"Since she's only been at the restaurant for a night, I don't think so," Simon replied. "Not unless she was born with some kind of magic talent like those kids in the comic books. It usually takes over a full twenty-four hours before the dense magic energy in the atmosphere gives you the gift of Sight."

"Since we're calling this the gift of Sight, does this mean I can also see ghosts?"

"Probably," Simon said, shrugging. "To be honest, I've never thought to look it up."

"Really? Aren't you a monster? So why?"

That was when Greg cut in.

"Just because we're monsters, doesn't mean we're into all that creepy horror stuff, like ghosts or demons," he said. The left corner of his mouth twitched. "In fact, most of us monsters hate that kind of stuff more than you humans do. We're almost at our stop, by the way."

As soon as I stepped off the bus, I was suddenly hit with a scene that took my breath away. The school before me was not the one I entered last week. Everything was warped. There were castles now, towering over the normal buildings. Humanoids flew high in the sky, too far for me to really make out the finer details. All manner of creatures, from small and whimsical to large and menacing, roamed the grounds. They paid no attention to the students, and even walked right into them.

I saw one elephant-like monster with three eyes and two human-like arms at the sides stomp right into two girls and tried to warn them.

"Look out!" I shouted.

"Hm?" went the girls, turning around to me. I cried out in horror when they were crushed beneath the elephant's tree-trunk of a foot. Then, to my astonishment, after the elephant monster passed through, I saw the girls not only alive, but completely unscathed.

"Weirdo," one of them said before the pair hurried on.

"One of the features of the Veil," Simon explained. "Magical creatures can't do anything with the human world while living on their side of the Veil. The same goes for humans with the magic world. Not unless they use some kind of magic power or something. And only those that actually learn how to use magic can do that. And even that's a really small number."

"Oh, so we're all safe," I said, sighing in relief.

"As long as you don't let them find out you can see them, yes," Greg said. "But if they figure out you can see them, things will get really annoying."

"Does this mean that happened to you?" I asked.

Greg sniffed and turned his nose up from me.

"I'm not human, so I don't have to worry about that sort of thing," he said. "Humans who can see them interest them more than some monsters."

I scowled. I wanted to ask him what he meant by things getting annoying, but changed my mind. If I had to give a reason, it'd be my pride.

I would find out what he meant later, anyway.

Just as I had hoped, I found April at her locker, putting away all the extra books she didn't need for the day. She wasn't looking very good. Anyone with eyes could see the dark circles forming beneath her eyes that were puffed and red probably because of crying a lot. I wanted to see her to see how she was doing and talk to her about, you know, stuff, but now that I saw her, I was hit with a crummy feeling of helplessness. I wanted to say something, anything, to make her feel better, but I couldn't think of anything.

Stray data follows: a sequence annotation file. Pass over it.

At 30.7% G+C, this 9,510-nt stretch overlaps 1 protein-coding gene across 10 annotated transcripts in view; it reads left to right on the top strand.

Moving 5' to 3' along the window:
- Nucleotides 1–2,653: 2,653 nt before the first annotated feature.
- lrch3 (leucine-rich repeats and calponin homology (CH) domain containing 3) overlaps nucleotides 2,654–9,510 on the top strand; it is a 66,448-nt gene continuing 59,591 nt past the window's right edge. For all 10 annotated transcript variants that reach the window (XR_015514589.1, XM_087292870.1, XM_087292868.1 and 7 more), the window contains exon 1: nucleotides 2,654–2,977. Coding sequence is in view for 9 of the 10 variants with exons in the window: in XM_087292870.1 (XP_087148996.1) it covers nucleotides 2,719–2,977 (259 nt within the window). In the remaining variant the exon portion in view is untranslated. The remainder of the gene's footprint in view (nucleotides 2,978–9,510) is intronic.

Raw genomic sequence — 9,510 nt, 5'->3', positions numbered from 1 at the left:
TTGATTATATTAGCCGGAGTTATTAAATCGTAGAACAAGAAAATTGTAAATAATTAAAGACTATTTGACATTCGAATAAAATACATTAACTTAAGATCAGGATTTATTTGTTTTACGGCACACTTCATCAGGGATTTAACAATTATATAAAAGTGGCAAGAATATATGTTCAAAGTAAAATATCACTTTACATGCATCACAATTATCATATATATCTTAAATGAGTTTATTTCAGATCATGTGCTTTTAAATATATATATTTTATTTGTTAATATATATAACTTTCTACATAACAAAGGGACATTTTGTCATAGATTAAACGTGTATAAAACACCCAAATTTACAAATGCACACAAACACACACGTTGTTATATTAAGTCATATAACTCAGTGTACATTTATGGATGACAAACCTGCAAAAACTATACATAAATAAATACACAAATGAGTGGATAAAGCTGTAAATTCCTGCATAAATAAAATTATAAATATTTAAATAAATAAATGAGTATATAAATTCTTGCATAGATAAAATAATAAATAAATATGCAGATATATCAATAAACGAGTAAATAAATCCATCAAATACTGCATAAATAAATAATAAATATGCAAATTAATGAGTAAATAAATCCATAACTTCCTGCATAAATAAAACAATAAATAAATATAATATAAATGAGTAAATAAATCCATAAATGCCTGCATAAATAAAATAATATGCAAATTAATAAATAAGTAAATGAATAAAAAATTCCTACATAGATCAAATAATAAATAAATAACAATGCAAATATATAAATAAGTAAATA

April closed the locker, well, rather, she slammed the locker shut. She probably didn't notice I was here, because she abruptly froze when she saw my face. Her eyes were wide in surprise. But she quickly recovered and averted her gaze. That really stung.

"H-hey," I managed to stammer.

"Hey," April replied softly.

"S-so, how are things?" I asked. And mentally kicked myself for it. "How are things?" What a stupid thing to say!

"Could have been better," she said. Her voice was a little loud, high, and was an obvious testament to how upset she was. "What about you?"

"I-I see," I replied back. "Well, f-for me, I - !"

I froze and broke out in cold sweat.

April tilted her head one side with a puzzled look. Towering behind her was some kind cyclops in dirty black rags. His charcoal face was shaped like a horse, but he had yellowing fangs, and his mouth was open way further than a horse's could. Above his single, huge eye was a horn that branched two ways midway up. Claws were halfway exposed out of the sleeves of his rag robes.

He had appeared so suddenly and out of nowhere that I was taken completely off-guard.

"Are you okay?" April said. She was genuinely concerned now. "What's wrong?"

There was no way. There was no way I could tell her what was behind her.

"Human. You can see me?" The creature spoke with a deep, gravelly, but slow and hissing voice.

I didn't answer. Rather I couldn't. Fear plugged up my voice box.

Calm down, Jay, I said to myself. Calm down. Remember what Simon said. They can't touch you. They can't do anything to you.

"Answer me. You can see me, can't you?"

In front of him, April put her hand to her hip and glared.

"Is something the matter?" she said.

"N-no!" I finally managed to say. "E-everything's all good."

"Hmm," went the monster. "I wonder if you can really see me."

Good, I thought. He was beginning to doubt himself. If I keep this up, maybe he'll leave me alone.

"Well, this is boring. Now what am I to do? I know, how about I play a little prank."

I did not like the sound of that.

"I know just the spell, one that will keep this child here bedridden for days, if not weeks."

My heart leaped to my chest at the mention of spells. In my head, I was going "Oh no! He knows magic! Didn't Simon say that the ones who can do magic were real bad news?"

The monster reached for April's throat.

"No!" I cried out.

Startled, April gaped at me with wide eyes. She wasn't the only one. Everyone was staring at me, like I was weird or something. When I turned their way, the on-lookers took a step back, fearful.

Behind me, I could hear laughter. And that left me fuming, because I had realized then that I had been tricked.

"I knew it!" he cackled. "So you can see me! And just judging by my continued presence here, you are not a magician! Excellent! It has been so long since I've encountered a human who could see me, but can't do any magic. You and I are going to have some fun."